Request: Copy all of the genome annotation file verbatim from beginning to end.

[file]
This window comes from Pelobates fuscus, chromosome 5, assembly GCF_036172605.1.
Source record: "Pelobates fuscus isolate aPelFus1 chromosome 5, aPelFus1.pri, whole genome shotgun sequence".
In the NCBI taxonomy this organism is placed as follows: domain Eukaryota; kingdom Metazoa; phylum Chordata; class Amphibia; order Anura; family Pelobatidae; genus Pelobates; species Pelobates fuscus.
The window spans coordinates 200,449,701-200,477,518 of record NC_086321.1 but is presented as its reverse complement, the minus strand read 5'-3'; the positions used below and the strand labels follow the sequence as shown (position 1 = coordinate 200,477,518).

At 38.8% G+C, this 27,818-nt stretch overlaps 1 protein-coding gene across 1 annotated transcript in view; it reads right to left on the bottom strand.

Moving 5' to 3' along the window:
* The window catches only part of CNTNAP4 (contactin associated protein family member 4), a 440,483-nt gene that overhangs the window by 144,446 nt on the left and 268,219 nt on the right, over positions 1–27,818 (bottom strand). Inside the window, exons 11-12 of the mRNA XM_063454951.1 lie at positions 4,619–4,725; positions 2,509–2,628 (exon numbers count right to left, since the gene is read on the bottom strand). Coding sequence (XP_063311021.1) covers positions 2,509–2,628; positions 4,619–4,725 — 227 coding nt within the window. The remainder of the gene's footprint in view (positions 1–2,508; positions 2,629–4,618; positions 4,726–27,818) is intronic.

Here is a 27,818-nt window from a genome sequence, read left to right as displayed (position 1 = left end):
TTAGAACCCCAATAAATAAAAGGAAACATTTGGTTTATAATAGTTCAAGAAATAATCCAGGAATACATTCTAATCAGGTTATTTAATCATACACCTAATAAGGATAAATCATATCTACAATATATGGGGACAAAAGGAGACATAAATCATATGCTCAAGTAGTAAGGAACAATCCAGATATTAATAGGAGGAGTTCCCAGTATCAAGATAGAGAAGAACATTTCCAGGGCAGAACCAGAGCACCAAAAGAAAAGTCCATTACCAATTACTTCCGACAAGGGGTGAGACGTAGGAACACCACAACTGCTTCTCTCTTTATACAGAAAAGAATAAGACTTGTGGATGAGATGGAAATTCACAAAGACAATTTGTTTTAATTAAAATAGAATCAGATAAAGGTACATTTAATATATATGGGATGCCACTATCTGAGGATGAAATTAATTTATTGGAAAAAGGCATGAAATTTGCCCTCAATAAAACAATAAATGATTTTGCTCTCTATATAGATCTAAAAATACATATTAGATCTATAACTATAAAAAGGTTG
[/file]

This window comes from Pelobates fuscus, chromosome 5, assembly GCF_036172605.1.
Source record: "Pelobates fuscus isolate aPelFus1 chromosome 5, aPelFus1.pri, whole genome shotgun sequence".
In the NCBI taxonomy this organism is placed as follows: domain Eukaryota; kingdom Metazoa; phylum Chordata; class Amphibia; order Anura; family Pelobatidae; genus Pelobates; species Pelobates fuscus.
The window spans coordinates 200,449,701-200,477,518 of record NC_086321.1 but is presented as its reverse complement, the minus strand read 5'-3'; the positions used below and the strand labels follow the sequence as shown (position 1 = coordinate 200,477,518).

At 38.8% G+C, this 27,818-nt stretch overlaps 1 protein-coding gene across 1 annotated transcript in view; it reads right to left on the bottom strand.

Moving 5' to 3' along the window:
* The window catches only part of CNTNAP4 (contactin associated protein family member 4), a 440,483-nt gene that overhangs the window by 144,446 nt on the left and 268,219 nt on the right, over positions 1–27,818 (bottom strand). Inside the window, exons 11-12 of the mRNA XM_063454951.1 lie at positions 4,619–4,725; positions 2,509–2,628 (exon numbers count right to left, since the gene is read on the bottom strand). Coding sequence (XP_063311021.1) covers positions 2,509–2,628; positions 4,619–4,725 — 227 coding nt within the window. The remainder of the gene's footprint in view (positions 1–2,508; positions 2,629–4,618; positions 4,726–27,818) is intronic.

Here is a 27,818-nt window from a genome sequence, read left to right as displayed (position 1 = left end):
TTAGAACCCCAATAAATAAAAGGAAACATTTGGTTTATAATAGTTCAAGAAATAATCCAGGAATACATTCTAATCAGGTTATTTAATCATACACCTAATAAGGATAAATCATATCTACAATATATGGGGACAAAAGGAGACATAAATCATATGCTCAAGTAGTAAGGAACAATCCAGATATTAATAGGAGGAGTTCCCAGTATCAAGATAGAGAAGAACATTTCCAGGGCAGAACCAGAGCACCAAAAGAAAAGTCCATTACCAATTACTTCCGACAAGGGGTGAGACGTAGGAACACCACAACTGCTTCTCTCTTTATACAGAAAAGAATAAGACTTGTGGATGAGATGGAAATTCACAAAGACAATTTGTTTTAATTAAAATAGAATCAGATAAAGGTACATTTAATATATATGGGATGCCACTATCTGAGGATGAAATTAATTTATTGGAAAAAGGCATGAAATTTGCCCTCAATAAAACAATAAATGATTTTGCTCTCTATATAGATCTAAAAATACATATTAGATCTATAACTATAAAAAGGTTG